Version 3.9 of Train Director introduces the possibility to execute commands from remote scripts; in this way, external commands can communicate with the simulator. This feature is useful to connect external devices or to connect with auxilliary program to make the simulation even more advanced.
The remote scripting feature is the same used by the web user interface The server implements an API using the HTTP protocol, with the ability to retrieve the state of the simulation, of signals, of trains etc.
It is possible to act directly on the track layout either simulating the mouse clicks, or to act at the train, signal and itinerary level with the same commands that are available to internal scripts.
To show how to use this feature, it's useful to open one of the simple scenarios provided in the Train Director package.
Let's open the "interm.trk" scenario found in the "Examples" folder. The scenario shows the following layout:
After having opened the scenario, let's go back to the initial page and let's open the web interface by clicking on the link shown:
followed by the selection of the desired interface. In this example, we'll use the single-window interface. The browser will show the trains' timetable. Since we are interested controlling the simulation, let's open the layout tab:
To show how simple it is to use the HTTP interface, let's open a new browser window, so that we can send commands directly from the address field of the browser. In the following picture we use the "/war/do?" request to send a command to Train Director:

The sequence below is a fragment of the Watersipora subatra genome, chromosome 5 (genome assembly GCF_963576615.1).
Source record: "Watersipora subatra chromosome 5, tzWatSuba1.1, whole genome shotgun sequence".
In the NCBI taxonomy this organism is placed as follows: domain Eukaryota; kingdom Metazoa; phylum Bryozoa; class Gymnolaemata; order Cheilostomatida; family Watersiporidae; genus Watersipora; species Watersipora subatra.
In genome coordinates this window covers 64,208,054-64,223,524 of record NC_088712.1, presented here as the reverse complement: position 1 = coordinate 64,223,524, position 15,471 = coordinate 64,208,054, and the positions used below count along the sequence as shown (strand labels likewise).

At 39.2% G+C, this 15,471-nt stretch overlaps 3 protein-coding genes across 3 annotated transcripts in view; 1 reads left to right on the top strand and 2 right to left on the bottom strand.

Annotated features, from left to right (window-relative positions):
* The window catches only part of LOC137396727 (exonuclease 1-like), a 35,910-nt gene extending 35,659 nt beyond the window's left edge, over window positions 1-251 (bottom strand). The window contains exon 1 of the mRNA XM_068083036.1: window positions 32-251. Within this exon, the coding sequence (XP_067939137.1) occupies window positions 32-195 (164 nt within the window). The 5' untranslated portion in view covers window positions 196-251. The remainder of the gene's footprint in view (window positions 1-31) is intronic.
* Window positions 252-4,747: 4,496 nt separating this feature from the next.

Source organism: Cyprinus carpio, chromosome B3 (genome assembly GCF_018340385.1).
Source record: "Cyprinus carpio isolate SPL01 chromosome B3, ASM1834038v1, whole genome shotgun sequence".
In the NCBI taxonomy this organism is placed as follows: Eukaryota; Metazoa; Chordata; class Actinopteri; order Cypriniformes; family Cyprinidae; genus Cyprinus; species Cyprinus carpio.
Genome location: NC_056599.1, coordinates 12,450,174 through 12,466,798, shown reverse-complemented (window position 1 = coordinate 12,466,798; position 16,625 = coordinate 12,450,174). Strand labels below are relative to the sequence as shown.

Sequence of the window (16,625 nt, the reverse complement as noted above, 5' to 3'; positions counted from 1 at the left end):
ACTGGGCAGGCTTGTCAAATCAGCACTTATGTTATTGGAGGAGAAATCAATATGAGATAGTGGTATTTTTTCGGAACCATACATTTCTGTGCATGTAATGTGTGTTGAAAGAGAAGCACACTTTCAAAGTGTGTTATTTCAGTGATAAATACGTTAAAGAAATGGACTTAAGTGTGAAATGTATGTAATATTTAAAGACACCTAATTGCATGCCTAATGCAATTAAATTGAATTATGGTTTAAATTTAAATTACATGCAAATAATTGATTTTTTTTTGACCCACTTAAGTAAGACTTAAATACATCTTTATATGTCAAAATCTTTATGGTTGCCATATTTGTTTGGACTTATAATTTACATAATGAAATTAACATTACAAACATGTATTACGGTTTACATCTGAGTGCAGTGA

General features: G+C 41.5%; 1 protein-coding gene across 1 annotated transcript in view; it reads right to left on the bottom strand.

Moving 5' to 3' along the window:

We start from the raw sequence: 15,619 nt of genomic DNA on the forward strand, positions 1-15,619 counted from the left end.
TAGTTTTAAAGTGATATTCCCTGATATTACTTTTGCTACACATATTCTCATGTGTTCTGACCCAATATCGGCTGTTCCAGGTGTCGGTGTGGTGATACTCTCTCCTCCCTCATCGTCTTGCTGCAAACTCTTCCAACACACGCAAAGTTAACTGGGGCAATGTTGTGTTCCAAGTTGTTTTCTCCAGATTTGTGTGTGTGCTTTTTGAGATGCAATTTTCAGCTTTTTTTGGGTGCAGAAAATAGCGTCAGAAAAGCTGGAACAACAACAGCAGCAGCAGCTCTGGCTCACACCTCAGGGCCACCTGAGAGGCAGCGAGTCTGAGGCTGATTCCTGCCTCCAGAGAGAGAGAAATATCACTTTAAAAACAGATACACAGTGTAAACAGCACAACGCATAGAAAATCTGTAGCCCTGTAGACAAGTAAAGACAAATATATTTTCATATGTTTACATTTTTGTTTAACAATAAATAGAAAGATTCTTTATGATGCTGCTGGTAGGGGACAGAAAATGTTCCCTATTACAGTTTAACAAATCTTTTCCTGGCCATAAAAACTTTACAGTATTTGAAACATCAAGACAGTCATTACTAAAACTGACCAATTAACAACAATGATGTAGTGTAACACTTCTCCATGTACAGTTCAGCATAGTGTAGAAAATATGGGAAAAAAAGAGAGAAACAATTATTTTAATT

Refresh the page several times, to see how each time the state of the switch at coordinates 20,11 changes.
With the "/war/do" command it is possible to send all the commands available from the internal scripts, as described in the scripts page, which means that you can interact with trains, signals, itineraries, etc. For example, try to enter the following URL in the browser to select the E2 itinerary:
The web server allows you to retrieve the state of the simulation. For example it is possible to retrieve the trains' timetable. Enter the following address in the browser to get the timetable in JSON format:
What we described is probably the most common use: retrieve information from the simulator and utilize the data in JSON format to act on the simulation.
There are many other HTTP requests possible. In time I will describe them in more details. In the meantine, what I described above should be sufficient to allow control of the simulator.
This new feature opens up new possible use cases, such as:
- To control Train Director from a physical control bench. Indeed, this has been the main reason why I implemented this feature, since some user had expressed interest in building their own control bench (of course at the amateurial stage).
- to connect 2 or more simulators to control a scenario by more than one person. Although this requires the use of an additional program to distribute the various events to the connected programs, this is now possible without having to change the Train Director sources.
- It may be possible to automate a simulation simply by recording all the events as the user proceeds in the simulation, and then to send them back to Train Director through the server interface.
- it is now possible to use other programming languages to interact with Train Director, such as perl, python, Visual Basic or C#. It is not necessary anymore to learn C or C++ and to know the intricacies of the Train Director sources (part of which have been written almost 20 years ago!!!).
This page is maintained by email@example.com
(Remove the _ before sending the message.)
Created on: July 31, 2019